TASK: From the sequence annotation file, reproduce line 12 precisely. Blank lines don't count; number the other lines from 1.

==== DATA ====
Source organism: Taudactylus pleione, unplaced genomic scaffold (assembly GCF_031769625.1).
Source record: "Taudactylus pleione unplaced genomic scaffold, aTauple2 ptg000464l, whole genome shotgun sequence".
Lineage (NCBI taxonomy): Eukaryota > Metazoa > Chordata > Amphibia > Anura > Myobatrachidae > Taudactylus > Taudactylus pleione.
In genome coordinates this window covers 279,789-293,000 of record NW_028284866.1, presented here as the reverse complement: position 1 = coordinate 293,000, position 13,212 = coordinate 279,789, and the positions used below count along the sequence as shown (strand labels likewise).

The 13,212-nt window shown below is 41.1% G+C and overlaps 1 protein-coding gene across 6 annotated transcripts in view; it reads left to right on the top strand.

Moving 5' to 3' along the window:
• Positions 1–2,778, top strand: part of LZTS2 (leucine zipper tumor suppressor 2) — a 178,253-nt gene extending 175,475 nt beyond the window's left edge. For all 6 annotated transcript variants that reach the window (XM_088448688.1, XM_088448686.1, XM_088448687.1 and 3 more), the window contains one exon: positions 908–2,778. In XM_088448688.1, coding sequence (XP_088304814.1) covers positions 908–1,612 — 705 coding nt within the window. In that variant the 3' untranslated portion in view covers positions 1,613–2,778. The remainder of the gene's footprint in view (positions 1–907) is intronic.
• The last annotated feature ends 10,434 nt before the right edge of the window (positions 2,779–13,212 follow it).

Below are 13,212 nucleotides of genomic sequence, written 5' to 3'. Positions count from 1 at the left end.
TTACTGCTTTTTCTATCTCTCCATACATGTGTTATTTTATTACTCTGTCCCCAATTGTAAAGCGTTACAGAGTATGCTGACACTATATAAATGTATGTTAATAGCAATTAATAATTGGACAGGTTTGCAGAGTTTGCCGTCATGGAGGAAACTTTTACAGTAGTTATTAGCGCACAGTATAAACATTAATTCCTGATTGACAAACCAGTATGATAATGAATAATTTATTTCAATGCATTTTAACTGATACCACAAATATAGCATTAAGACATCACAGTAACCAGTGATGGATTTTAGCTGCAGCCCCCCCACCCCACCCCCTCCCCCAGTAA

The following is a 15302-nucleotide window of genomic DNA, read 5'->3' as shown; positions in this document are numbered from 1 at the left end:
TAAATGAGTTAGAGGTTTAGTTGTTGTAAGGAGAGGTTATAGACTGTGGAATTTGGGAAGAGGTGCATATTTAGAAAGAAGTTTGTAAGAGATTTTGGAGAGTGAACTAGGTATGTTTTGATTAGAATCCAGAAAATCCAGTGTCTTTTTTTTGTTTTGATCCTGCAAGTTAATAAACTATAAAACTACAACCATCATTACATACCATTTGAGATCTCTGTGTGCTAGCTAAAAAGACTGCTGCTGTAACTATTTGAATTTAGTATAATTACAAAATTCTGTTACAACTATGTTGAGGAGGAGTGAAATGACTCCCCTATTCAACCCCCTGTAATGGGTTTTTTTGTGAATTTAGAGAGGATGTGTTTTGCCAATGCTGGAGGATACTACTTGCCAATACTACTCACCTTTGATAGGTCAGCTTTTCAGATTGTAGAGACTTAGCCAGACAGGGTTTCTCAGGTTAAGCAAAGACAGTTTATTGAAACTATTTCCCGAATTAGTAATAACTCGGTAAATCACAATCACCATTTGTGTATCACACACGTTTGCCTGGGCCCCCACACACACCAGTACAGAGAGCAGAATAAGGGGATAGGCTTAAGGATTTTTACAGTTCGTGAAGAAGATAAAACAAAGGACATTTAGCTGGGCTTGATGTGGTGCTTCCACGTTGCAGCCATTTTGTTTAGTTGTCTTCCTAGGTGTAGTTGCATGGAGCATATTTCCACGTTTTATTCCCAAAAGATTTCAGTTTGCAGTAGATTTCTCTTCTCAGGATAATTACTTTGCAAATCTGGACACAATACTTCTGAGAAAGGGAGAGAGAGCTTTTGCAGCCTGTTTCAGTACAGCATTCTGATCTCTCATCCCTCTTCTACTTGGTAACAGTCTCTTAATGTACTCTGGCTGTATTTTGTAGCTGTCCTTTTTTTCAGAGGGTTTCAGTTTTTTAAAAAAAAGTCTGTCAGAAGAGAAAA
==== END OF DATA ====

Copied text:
TAAATGAGTTAGAGGTTTAGTTGTTGTAAGGAGAGGTTATAGACTGTGGAATTTGGGAAGAGGTGCATATTTAGAAAGAAGTTTGTAAGAGATTTTGGAGAGTGAACTAGGTATGTTTTGATTAGAATCCAGAAAATCCAGTGTCTTTTTTTTGTTTTGATCCTGCAAGTTAATAAACTATAAAACTACAACCATCATTACATACCATTTGAGATCTCTGTGTGCTAGCTAAAAAGACTGCTGCTGTAACTATTTGAATTTAGTATAATTACAAAATTCTGTTACAACTATGTTGAGGAGGAGTGAAATGACTCCCCTATTCAACCCCCTGTAATGGGTTTTTTTGTGAATTTAGAGAGGATGTGTTTTGCCAATGCTGGAGGATACTACTTGCCAATACTACTCACCTTTGATAGGTCAGCTTTTCAGATTGTAGAGACTTAGCCAGACAGGGTTTCTCAGGTTAAGCAAAGACAGTTTATTGAAACTATTTCCCGAATTAGTAATAACTCGGTAAATCACAATCACCATTTGTGTATCACACACGTTTGCCTGGGCCCCCACACACACCAGTACAGAGAGCAGAATAAGGGGATAGGCTTAAGGATTTTTACAGTTCGTGAAGAAGATAAAACAAAGGACATTTAGCTGGGCTTGATGTGGTGCTTCCACGTTGCAGCCATTTTGTTTAGTTGTCTTCCTAGGTGTAGTTGCATGGAGCATATTTCCACGTTTTATTCCCAAAAGATTTCAGTTTGCAGTAGATTTCTCTTCTCAGGATAATTACTTTGCAAATCTGGACACAATACTTCTGAGAAAGGGAGAGAGAGCTTTTGCAGCCTGTTTCAGTACAGCATTCTGATCTCTCATCCCTCTTCTACTTGGTAACAGTCTCTTAATGTACTCTGGCTGTATTTTGTAGCTGTCCTTTTTTTCAGAGGGTTTCAGTTTTTTAAAAAAAAGTCTGTCAGAAGAGAAAA